As the media frenzy wanes following his untimely demise, pundits continue to exalt Michael Jackson, ad nauseam, as “the greatest entertainer” of all time. In fact, Jackson may have been the most popular entertainer of all time, but to call him the “greatest” is a stretch.
Jackson was a mesmerizing song and dance act, who relied on back-up dancers and singers to enhance his performance, not to mention sound equipment that wasn’t yet invented in days of yore. Beyond that, Jackson did little else. He was one-dimensional. He didn’t act, he didn’t impersonate, he didn’t have a wide vocal range, nor could he classically dance beyond his own unique style. Had an unknown Michael Jackson auditioned as a bare solo in the initial phase for today’s American Idol show — minus instruments, dancers, chorus or sound machines — I doubt he would have made it to the next round.
Young folks unfamiliar with the entertainment industry beyond the years of Madonna should be forgiven, for they simply don’t have a frame of reference for “all-time.” Show business has been around for eons during which we have seen many who could be tagged “the greatest” in terms of raw talent and spellbinding entertainment.
Vaudeville gave us Bob Hope, Berle, Ray Bolger and Rudy Vallee. Later came Judy Garland, Gene Kelly, Debbie Reynolds, Frank Sinatra and Carol Burnett all of whom could do just about anything, and do it better than well. Liza Minnelli’s one-woman show was unparalleled by anyone. And, of course, there was Elvis.
But one man stands alone like no other. He was not only great, he was multi-dimensional, bursting with raw talent in a myriad of genre in which Michael Jackson — and most others — could not come close. Another great performer once knelt on hands and knees before an packed audience to kiss his feet.
This entertainment giant overcame discrimination during the heights of segregation. He could not sleep in a hotel with white people, nor eat at their tables, nor walk in the front door of the very night clubs he was performing in. Yet the show went on. He fought against the Las Vegas and other establishments for black’s rights. He was a remarkable impressionist. He was an accomplished actor, appearing in thirty-six movies, one of which he sang the memorable Gershwin song, “It Ain’t Necessarily So” from in Porgy And Bess.He also starred with the original “rat pack” in the 1960s. He was nominated for a Tony Award for his Broadway performance in Golden Boy. He sang with a wide vocal range and a variety of style, including blues, jazz, popular and Broadway songs, selling multi-millions of records — via 48 albums – in a genre that was not considered his best forte.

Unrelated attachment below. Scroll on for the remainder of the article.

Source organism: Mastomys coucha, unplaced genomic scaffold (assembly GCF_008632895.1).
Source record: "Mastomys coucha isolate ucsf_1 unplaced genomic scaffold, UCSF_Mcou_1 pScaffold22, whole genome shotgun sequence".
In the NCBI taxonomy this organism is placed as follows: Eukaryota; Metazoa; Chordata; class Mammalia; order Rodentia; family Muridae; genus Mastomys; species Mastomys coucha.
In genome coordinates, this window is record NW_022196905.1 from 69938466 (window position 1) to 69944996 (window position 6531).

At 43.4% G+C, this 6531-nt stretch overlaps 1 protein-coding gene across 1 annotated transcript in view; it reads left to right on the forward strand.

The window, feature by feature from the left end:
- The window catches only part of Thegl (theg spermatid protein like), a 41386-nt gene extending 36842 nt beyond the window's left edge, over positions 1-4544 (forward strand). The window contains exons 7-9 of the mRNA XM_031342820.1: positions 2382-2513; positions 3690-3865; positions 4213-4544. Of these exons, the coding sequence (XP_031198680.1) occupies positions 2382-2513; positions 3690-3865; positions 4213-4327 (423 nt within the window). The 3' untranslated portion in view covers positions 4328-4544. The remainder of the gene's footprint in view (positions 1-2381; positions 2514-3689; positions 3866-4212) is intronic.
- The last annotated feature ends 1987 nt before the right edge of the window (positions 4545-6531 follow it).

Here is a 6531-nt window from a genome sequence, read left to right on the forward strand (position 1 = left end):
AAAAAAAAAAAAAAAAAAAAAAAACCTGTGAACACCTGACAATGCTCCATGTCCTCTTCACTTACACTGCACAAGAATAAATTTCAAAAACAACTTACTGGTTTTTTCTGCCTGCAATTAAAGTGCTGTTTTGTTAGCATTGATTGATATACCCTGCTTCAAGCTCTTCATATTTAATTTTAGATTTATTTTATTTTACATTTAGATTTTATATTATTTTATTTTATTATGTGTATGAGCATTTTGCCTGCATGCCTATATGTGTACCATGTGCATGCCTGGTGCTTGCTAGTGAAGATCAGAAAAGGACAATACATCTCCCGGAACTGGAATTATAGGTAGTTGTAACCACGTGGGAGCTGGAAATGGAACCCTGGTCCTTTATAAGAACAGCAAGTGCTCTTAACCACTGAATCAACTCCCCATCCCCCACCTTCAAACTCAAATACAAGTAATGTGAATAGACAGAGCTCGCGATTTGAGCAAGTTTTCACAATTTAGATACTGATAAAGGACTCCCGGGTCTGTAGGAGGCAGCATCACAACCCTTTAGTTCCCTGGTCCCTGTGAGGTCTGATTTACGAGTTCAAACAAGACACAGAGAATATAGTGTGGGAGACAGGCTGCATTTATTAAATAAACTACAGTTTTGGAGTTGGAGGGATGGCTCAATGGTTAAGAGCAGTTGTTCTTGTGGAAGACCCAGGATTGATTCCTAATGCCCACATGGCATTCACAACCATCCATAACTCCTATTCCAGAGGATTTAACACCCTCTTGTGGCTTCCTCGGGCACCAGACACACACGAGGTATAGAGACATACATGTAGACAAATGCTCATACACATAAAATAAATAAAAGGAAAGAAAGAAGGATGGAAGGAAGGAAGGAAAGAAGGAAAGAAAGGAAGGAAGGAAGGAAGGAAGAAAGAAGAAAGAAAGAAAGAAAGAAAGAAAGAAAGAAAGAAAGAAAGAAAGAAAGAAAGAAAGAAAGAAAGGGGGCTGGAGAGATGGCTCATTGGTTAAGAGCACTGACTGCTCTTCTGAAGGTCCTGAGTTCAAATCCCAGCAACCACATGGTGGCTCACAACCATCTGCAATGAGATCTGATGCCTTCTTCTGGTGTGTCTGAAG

That was reserved for his sheer power as a stage performer, singing and dancing with moves that Michael Jackson later emulated, including the earlier version of the now-popular “moon walk.” The hat, the legs, the poses, the leanings, the spins, the look…they were all his long before Michael Jackson was but a notion in his father’s mind. His tap dancing routines have been used on teaching films for young dancers. More than anything, his connection with an audience was personal, loving, intimate and caring. He reached out and touched, not from afar but up close and personal. He looked people directly in the eyes, though he only had one of his own.
Besides his on-stage accomplishments, he served his country in the U.S. Army during WW II. He wrote a book. He was politically active, respected and adored by both sides of the aisle. He was the first African-American to be invited to sleep in the White House. (by Richard Nixon) He actively fought on behalf of the civil rights movement. His only public controversy brewed from marrying a white woman in 1960, considered risque in those days. The list goes on.
Controversy? We’ll not even mention Jackson’s issues of questionable behavior, his crisis with racial identity, his known payoffs of hush money to accusers of sexual misconduct, not to mention criminal charges for which he was acquitted. That is another story by itself.
Yes, this little man was a true giant of a human being, on and off the stage. For those of us who have been fortunate enough to span the eons of stage, screen, radio and music, there can be no comparison in terms of sheer diversity of talent. That was graphically personified during a 1990 televised tribute, when one of show businesses most eminent stage performers, Gregory Hines, dropped to his knees and gave professional homage to “the greatest,” of all time – Sammy Davis Jr.
Sorry, all you young folks, that you didn’t have an opportunity to see how greatness is truly defined.
Set aside a few minutes, and enjoy a few tidbits:
For a sample of his impersonations
In the first 6 minutes of the next video, Davis shows his tap dance skills, then he sings Old Man River.
Davis doing Bojangles:
Can you even imagine Michael Jackson ever being roasted:
Google YouTube for Sammy Davis Jr., there’s much more.
It’ll be a long time before we see the likes of him again.